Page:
Through its work in international health, HHS boasts a number of significant accomplishments. In the first 3 years of PEPFAR, in 15 focus countries in Africa, Asia, and the Caribbean, HHS, through the efforts of CDC, FDA, and HRSA, has played a significant role in the U.S. Government’s support of antiretroviral treatment for 820,000 people living with HIV/AIDS. In its role in PEPFAR, HHS has also joined the U.S. effort in supporting care for almost 4½ million people, including 2 million orphans and vulnerable children, as well as counseling and testing for 18.6 million people.
In the first year of PMI, which HHS and the United States Agency for International Development (USAID) implement jointly, PMI delivered life-saving interventions to prevent and control malaria in the first three countries (Angola, Tanzania, and Uganda). Nearly 1 million long-lasting insecticide-treated bed nets (ITNs) were distributed; approximately half a million ITNs that were not long lasting were re-treated; more than 2 million people were protected from malaria after the interiors of their homes were sprayed with insecticides; and approximately 1.2 million treatments of artemisinin-based combination therapy were procured and distributed.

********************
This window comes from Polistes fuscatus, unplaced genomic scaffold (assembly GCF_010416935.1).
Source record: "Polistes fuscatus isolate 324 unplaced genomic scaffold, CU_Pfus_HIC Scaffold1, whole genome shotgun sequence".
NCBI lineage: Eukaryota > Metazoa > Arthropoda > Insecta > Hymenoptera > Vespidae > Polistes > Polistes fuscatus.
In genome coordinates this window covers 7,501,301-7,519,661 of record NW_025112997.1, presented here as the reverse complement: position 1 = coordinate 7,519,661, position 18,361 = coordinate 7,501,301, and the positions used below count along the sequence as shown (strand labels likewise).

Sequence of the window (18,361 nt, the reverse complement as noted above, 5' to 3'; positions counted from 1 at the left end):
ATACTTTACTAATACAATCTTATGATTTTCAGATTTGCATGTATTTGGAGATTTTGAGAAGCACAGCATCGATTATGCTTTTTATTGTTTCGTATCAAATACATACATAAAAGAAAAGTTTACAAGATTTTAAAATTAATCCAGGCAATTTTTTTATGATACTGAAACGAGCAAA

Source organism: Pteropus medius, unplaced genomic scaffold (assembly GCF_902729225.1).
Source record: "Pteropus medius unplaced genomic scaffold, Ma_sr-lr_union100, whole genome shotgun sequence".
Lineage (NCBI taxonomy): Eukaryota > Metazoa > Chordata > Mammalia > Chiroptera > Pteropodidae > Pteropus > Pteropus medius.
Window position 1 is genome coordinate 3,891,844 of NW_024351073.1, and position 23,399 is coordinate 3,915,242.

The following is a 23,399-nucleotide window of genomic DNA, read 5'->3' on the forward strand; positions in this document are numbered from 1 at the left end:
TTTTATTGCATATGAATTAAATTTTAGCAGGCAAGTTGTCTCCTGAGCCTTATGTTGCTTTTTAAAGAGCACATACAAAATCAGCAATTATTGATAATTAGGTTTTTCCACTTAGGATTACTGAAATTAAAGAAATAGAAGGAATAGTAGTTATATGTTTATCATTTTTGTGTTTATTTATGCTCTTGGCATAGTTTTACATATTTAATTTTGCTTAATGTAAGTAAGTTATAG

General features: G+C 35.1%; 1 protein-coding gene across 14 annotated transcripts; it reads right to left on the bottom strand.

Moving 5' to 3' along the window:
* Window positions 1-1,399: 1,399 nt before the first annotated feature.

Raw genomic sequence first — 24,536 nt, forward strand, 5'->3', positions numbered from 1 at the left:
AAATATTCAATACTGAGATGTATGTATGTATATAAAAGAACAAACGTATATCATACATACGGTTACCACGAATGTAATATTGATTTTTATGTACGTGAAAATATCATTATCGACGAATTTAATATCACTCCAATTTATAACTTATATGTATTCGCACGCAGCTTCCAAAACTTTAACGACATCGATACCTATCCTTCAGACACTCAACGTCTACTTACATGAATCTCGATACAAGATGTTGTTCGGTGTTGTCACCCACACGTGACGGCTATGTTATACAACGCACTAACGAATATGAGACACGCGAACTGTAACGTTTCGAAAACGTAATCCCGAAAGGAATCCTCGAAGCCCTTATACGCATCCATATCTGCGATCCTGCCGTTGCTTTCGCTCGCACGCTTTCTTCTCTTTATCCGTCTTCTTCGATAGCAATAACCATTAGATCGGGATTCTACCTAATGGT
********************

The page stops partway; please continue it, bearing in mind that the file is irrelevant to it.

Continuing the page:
Through CDC’s participation in the GPEI, HHS has played a significant role in spearheading the global fight to eradicate polio. At the launch of the GPEI in 1988, polio was endemic in more than 125 countries, and paralyzed 350,000 children each year. In 2006, only 1,985 people were paralyzed by polio, and now, only 4 endemic countries remain. CDC continues to provide significant technical expertise and support to governments and international organizations in the fight to eradicate polio.
HHS, through the work of CDC, is a core partner in the global Measles Initiative, which also includes the American Red Cross, United Nations Foundation, United Nations Children’s Fund, and WHO. The work of this initiative has had a significant effect on measles deaths globally. Such deaths have fallen by 60 percent worldwide, from an estimated 873,000 deaths in 1999, to 345,000 in 2005. In Africa, measles deaths fell by 75 percent, from an estimated 506,000 to 126,000 in that same period. A concerted initiative in the Americas since 2002 has eliminated endemic measles from the Western Hemisphere.
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